Skip to content


Harry Cassin
Publisher and Editor

Andy Spalding
Senior Editor

Jessica Tillipman
Senior Editor

Bill Steinman
Senior Editor

Richard L. Cassin
Editor at Large

Elizabeth K. Spahn
Editor Emeritus

Cody Worthington
Contributing Editor

Julie DiMauro
Contributing Editor

Thomas Fox
Contributing Editor

Marc Alain Bohn
Contributing Editor

Bill Waite
Contributing Editor

Shruti J. Shah
Contributing Editor

Russell A. Stamets
Contributing Editor

Richard Bistrong
Contributing Editor

Eric Carlson
Contributing Editor

Dispatch from Turtle Bay: Short memories threaten the UN mission

There were expressions of surprise and shock at the UN last week over the arrest of former General Assembly President John Ashe on bribery and corruption charges. UN officials consistently said they had no idea of the scheme and that investigating it wasn’t their responsibility.

During the chorus of denials and finger-pointing, it became clear that many at Turtle Bay have a short memory, and hadn’t learned any lessons from the not-too-distant past.

Less than ten years ago, the United Nations was plagued by the largest bribery and corruption scheme in history — the pilfering of the UN Oil for Food Program by Iraq’s regime under Saddam Hussein. After the UN granted a reprieve from sanctions, the regime reaped more than $1.8 billion in profits from bribes for oil sales and kickbacks for humanitarian supplies.

The UN did not fully implement the program, but it held escrow and other supervisory responsibilities over the funds and program activities, which were conducted in its name.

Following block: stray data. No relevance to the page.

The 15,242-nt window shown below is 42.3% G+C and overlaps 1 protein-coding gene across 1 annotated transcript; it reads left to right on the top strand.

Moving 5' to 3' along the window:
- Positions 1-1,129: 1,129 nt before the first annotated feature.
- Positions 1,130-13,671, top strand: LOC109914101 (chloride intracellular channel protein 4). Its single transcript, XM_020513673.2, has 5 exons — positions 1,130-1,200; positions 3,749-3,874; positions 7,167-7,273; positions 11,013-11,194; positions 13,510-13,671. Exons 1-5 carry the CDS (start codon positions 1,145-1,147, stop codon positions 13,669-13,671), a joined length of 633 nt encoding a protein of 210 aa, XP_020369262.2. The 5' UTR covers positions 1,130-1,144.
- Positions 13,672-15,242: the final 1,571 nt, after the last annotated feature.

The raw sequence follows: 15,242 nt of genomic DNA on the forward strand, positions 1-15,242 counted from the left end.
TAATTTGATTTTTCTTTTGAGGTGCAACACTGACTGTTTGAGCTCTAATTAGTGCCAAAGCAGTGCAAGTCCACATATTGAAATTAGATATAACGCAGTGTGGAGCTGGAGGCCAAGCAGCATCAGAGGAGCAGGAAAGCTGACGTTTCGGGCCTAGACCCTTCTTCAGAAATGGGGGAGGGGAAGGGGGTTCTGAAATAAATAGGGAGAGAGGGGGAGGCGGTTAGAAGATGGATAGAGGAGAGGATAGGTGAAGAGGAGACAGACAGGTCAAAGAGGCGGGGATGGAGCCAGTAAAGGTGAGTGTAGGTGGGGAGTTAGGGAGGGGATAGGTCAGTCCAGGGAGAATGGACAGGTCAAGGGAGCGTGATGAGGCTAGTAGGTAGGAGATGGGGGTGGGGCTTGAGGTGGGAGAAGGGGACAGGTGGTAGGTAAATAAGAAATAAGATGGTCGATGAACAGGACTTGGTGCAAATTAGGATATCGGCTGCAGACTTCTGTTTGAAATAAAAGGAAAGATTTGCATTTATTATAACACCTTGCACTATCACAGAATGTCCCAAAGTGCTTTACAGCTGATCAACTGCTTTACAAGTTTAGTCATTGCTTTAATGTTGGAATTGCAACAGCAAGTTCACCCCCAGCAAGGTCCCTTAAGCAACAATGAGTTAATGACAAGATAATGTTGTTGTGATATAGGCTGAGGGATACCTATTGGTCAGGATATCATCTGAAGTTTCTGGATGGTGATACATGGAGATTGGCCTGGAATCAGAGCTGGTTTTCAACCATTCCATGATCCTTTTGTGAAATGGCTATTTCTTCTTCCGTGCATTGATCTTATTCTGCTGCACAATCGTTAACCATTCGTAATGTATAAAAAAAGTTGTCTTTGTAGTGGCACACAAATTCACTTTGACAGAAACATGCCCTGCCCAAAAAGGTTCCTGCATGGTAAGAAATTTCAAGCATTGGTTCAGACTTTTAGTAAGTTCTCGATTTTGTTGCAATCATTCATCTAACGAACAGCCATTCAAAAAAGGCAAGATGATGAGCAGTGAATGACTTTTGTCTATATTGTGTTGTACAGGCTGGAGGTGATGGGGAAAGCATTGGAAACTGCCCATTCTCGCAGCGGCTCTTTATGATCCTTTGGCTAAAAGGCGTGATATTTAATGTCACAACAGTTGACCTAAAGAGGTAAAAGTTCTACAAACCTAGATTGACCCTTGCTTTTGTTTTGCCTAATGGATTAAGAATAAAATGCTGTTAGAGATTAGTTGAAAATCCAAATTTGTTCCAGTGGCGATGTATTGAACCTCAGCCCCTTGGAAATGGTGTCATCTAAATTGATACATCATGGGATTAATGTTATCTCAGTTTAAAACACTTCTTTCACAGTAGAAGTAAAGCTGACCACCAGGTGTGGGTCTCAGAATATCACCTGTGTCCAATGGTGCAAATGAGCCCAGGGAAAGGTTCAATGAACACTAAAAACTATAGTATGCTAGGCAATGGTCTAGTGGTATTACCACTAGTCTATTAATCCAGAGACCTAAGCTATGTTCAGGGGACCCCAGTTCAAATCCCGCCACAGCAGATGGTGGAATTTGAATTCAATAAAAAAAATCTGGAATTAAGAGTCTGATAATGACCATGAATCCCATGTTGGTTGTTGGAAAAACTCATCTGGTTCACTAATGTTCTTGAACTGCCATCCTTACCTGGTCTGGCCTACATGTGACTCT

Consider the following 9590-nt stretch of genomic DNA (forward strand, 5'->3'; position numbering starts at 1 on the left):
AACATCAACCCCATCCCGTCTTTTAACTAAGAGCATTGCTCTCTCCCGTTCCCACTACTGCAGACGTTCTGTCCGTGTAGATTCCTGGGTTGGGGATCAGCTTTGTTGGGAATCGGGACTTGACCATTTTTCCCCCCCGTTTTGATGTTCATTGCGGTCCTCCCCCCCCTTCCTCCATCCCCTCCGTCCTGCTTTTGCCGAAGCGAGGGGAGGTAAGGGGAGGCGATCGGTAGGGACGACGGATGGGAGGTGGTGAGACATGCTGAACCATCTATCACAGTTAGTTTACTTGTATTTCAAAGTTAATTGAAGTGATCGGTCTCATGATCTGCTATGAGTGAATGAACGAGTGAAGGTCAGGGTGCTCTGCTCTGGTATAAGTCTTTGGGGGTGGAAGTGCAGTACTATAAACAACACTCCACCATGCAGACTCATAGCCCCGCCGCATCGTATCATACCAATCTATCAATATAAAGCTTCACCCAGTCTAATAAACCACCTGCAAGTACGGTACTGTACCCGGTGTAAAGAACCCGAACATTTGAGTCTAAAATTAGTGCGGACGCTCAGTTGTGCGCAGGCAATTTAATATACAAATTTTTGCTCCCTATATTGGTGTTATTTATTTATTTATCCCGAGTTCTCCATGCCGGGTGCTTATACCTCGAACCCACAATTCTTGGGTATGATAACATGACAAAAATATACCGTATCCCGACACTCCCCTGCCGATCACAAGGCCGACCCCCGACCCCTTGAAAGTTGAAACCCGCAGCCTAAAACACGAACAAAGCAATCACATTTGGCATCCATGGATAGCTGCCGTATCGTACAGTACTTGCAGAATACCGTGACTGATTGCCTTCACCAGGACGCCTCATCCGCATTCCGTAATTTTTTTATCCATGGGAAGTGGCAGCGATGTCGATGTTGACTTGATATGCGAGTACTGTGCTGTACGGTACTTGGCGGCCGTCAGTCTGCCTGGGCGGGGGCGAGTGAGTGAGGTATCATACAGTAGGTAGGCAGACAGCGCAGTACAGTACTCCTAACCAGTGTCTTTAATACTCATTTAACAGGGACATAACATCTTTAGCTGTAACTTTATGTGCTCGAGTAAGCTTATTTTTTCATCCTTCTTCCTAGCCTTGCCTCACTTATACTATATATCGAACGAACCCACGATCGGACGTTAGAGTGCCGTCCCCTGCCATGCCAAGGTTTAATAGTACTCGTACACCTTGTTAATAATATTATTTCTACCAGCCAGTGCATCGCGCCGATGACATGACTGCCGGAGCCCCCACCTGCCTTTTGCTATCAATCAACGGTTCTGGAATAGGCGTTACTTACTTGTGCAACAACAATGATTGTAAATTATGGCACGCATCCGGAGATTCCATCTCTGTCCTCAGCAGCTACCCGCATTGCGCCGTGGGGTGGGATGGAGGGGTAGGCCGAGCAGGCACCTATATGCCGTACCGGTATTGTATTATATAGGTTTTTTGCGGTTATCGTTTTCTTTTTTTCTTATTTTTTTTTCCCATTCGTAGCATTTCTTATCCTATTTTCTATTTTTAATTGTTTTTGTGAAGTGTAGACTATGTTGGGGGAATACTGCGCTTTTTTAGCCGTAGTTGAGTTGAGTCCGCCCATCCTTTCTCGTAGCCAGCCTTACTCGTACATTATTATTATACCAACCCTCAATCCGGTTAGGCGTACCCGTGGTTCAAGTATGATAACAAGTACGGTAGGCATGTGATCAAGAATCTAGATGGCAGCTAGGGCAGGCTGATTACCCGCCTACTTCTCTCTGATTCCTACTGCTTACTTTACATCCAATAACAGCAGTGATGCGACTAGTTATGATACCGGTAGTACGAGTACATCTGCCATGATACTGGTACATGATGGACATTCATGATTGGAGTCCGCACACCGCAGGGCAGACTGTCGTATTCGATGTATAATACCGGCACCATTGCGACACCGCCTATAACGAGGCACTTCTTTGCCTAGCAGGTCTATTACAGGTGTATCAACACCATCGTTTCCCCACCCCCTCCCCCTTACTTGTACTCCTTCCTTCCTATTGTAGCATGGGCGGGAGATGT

Like last week, UN officials then expressed shock and surprise when allegations surfaced that the Hussein regime had completely corrupted the oil-for-food program.

Following that debacle, the UN had the wisdom to establish an ad hoc special anti-corruption investigation team. It was called the Procurement Task Force (PTF). I was appointed chairman of the PTF in 2006 and oversaw a team that included more than 30 white collar-crime experts from around the world.

In three years, we identified twenty corruption schemes and $630 million in tainted contracts. Our investigations led to 47 debarments of outside vendors and companies.

In addition, our investigations led to four major convictions for bribery and corruption in U.S. courts — two heads of UN procurement, Alexander Yakovlev and Sanjay Bahel, and a Russian diplomat who oversaw the UN’s budget committee, Vladimir Kuznetsov.

The fourth was FCPA Blog contributing editor Richard Bistrong’s plea to an FCPA charge in U.S. District Court in Washington, DC after we shared the PTF’s findings with the DOJ and Richard’s company.

The UN had the foresight to create and fund the PTF after it saw how episodes of corruption could damage the institution’s reputation and work, and put innocent UN officials and employees at risk. However, funding for the PTF was cut when important member states voted against against it, out of anger that we were investigating companies and important officials from their country.

Vigorous internal investigations into allegations of corruption at the UN should be well funded and supported, and investigators and witnesses should be free from fear of retaliation for doing their jobs. But today, thanks to some stunning institutional short-sightedness, there is no PTF or equivalent organization. The likely result will be irreparable long-term harm to the UN and its ability to function. The Ashe scandal is only the beginning.


Robert M. Appleton is a partner in Day Pitney LLP, based in the firm’s New York office. His practice focuses on FCPA matters, economic and financial sanctions, and compliance issues. In 2005, he served as former U.S. Federal Reserve Chairman Paul Volcker’s Special Counsel in the Independent Iraqi Oil for Food investigation. In 2008, Appleton was selected by the U.N. Secretary General to serve as Chairman of the United Nations Procurement Task Force. He also served as a supervisory Assistant U.S. Attorney, in the U.S. Department of Justice, Office of the U.S. Attorney for the District of Connecticut, for more than 13 years. He can be contacted here.

Share this post


Comments are closed for this article!